With the excellence theory, the criticisms regarding this theory emerged. However, in comparison to excellence theory, these critiques were often carried out by an incoherent body of scholars and were based on different outflows of the theory. However, significant interconnection was largely lacked by these criticisms regarding the ethicality, efficacy, reliability, and validity of excellence theory. A major challenge was indeed posed by these critiques to the dominance of excellence theory and therefore these critiques are required to be expounded and integrated in a conceptual manner. Moreover, the claims regarding the two-way symmetry as the most ethical and effective kind of public relations practice as well as the applicability, reliability, and validity of the excellence model was doubted seriously, therefore these critiques must be understood and viewed collectively.
The excellence theory was first criticized by Murphy in the year 1991. According to him, the theory lacked various practical applications. The interest of the organization in favor of the public was abandoned by the symmetry model. Later, the reliability of the theory was questioned and critiqued by Leichty and Springston in the year 1993. They suggested the four models of PR under the excellence and symmetry approach cannot address issues related to conceptualization and measurement. Also, Leichty proposed that in terms of application, there are several limitations within the two-way symmetrical tactics like collaboration and dialogue.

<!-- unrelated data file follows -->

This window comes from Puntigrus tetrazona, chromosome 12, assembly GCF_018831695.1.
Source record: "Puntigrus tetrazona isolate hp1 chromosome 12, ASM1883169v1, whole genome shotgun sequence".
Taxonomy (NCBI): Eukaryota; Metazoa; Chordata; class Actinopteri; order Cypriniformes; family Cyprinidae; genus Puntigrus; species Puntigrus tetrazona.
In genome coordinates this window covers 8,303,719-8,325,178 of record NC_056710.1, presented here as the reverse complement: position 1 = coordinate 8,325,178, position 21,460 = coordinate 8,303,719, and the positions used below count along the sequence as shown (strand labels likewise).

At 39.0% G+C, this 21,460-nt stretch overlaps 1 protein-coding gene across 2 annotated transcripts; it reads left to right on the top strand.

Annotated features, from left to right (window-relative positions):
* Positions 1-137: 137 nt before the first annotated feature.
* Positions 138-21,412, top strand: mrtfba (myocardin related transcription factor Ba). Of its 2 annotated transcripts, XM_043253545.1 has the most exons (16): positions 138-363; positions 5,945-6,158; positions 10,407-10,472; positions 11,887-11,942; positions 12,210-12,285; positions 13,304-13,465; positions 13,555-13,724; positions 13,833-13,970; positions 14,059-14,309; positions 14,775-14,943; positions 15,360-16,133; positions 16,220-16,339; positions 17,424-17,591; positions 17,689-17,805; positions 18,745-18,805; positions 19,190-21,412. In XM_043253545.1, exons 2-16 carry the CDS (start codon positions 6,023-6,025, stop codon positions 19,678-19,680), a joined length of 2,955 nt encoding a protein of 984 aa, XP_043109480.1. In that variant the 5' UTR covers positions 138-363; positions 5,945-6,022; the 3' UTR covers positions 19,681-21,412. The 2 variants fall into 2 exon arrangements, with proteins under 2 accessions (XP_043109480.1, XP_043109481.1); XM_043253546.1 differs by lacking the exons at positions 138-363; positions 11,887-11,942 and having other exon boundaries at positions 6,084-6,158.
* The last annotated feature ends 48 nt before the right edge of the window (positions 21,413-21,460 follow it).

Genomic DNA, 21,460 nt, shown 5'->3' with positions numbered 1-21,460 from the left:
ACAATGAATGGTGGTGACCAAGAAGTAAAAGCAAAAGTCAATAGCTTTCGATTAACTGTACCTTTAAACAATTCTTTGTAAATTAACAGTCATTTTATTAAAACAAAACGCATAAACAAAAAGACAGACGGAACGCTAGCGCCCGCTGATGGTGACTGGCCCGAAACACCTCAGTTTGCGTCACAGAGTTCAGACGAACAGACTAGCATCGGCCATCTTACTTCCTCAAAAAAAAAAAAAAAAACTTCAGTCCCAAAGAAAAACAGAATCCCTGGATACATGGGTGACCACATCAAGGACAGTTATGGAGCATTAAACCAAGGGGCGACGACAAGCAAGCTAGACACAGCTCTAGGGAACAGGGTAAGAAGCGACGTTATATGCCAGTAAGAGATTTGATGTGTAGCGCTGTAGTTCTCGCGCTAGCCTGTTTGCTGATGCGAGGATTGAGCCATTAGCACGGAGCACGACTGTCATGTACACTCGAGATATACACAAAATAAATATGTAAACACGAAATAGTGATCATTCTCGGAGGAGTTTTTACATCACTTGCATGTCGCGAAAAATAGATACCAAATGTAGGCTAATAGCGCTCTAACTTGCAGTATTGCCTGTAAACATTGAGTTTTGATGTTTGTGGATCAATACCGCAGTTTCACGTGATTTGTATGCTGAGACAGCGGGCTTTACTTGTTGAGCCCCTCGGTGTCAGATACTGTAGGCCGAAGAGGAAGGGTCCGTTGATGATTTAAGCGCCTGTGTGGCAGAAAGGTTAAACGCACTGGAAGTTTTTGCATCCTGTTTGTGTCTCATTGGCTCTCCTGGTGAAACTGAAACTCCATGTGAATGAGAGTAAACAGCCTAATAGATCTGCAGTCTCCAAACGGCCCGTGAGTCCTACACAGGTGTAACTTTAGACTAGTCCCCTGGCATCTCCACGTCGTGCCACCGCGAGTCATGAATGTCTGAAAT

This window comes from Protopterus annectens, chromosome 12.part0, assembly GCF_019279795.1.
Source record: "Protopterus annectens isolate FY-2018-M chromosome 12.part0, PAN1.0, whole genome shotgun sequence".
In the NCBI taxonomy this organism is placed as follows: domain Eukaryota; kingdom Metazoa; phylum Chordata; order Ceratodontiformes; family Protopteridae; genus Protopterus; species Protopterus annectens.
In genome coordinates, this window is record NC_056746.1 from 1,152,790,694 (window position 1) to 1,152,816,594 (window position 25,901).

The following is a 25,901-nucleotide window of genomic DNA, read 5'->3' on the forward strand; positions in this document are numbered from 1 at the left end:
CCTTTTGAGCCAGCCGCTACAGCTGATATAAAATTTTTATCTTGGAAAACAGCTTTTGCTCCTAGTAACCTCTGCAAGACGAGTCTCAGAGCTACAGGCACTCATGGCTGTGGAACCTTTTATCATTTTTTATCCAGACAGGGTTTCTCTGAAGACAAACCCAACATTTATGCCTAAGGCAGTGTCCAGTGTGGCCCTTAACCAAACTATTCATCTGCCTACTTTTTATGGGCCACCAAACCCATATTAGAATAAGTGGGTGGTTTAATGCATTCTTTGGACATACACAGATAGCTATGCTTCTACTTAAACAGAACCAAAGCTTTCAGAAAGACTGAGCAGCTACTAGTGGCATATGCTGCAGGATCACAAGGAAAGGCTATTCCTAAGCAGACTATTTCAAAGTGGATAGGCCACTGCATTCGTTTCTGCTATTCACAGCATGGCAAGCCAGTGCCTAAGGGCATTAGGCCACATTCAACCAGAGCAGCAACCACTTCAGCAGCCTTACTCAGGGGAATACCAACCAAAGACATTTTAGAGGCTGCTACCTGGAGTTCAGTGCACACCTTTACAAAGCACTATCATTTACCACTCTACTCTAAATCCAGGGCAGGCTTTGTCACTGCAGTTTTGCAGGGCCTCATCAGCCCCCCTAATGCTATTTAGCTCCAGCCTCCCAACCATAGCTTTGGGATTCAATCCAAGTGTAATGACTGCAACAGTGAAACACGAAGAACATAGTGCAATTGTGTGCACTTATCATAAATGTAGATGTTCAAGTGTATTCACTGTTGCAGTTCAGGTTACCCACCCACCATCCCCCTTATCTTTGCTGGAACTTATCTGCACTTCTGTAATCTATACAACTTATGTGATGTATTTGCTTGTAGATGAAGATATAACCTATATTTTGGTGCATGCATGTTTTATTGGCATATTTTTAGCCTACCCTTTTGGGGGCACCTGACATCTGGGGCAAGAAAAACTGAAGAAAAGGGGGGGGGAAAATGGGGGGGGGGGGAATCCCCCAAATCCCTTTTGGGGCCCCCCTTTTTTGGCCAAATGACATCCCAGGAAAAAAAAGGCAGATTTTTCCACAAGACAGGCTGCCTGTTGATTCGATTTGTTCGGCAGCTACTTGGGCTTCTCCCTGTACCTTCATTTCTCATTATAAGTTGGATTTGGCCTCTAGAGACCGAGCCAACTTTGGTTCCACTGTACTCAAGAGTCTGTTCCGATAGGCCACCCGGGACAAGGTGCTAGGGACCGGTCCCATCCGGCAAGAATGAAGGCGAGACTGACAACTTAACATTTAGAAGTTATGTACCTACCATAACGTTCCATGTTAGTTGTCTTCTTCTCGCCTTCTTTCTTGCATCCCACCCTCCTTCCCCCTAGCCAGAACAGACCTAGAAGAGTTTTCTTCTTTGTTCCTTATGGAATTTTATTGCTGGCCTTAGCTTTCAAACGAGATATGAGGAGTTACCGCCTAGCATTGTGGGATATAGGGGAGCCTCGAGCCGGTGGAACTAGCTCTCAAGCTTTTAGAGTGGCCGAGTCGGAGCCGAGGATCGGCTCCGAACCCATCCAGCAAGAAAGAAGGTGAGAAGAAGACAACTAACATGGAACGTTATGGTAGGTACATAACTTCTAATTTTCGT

Similarly, in 1996 the accuracy of excellence theory was criticized by L’Etang and Pieczka. According to Pieczzka, there is over-idealization of the two-way symmetrical perspective of the excellence model. Also, in 1996 the symmetry approach was challenged and criticized to be the dominant paradigm of PR by Karlberg. Only a few types of organizations were considered while studying the symmetry approach. These organizations were mostly government agencies or large organizations. In this manner, various other social structures were neglected and the broader implications of the relation between the markets and the organizations were failed to be explored.